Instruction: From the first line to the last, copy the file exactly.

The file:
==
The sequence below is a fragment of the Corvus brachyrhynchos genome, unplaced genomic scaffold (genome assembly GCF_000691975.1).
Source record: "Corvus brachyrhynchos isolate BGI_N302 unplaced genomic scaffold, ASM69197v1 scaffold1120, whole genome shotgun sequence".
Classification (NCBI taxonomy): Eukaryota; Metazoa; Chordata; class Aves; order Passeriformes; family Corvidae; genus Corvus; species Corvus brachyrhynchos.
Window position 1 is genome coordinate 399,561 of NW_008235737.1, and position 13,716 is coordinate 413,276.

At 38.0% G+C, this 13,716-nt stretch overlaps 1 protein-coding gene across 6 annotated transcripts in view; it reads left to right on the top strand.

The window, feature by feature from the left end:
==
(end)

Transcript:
The sequence below is a fragment of the Corvus brachyrhynchos genome, unplaced genomic scaffold (genome assembly GCF_000691975.1).
Source record: "Corvus brachyrhynchos isolate BGI_N302 unplaced genomic scaffold, ASM69197v1 scaffold1120, whole genome shotgun sequence".
Classification (NCBI taxonomy): Eukaryota; Metazoa; Chordata; class Aves; order Passeriformes; family Corvidae; genus Corvus; species Corvus brachyrhynchos.
Window position 1 is genome coordinate 399,561 of NW_008235737.1, and position 13,716 is coordinate 413,276.

At 38.0% G+C, this 13,716-nt stretch overlaps 1 protein-coding gene across 6 annotated transcripts in view; it reads left to right on the top strand.

The window, feature by feature from the left end: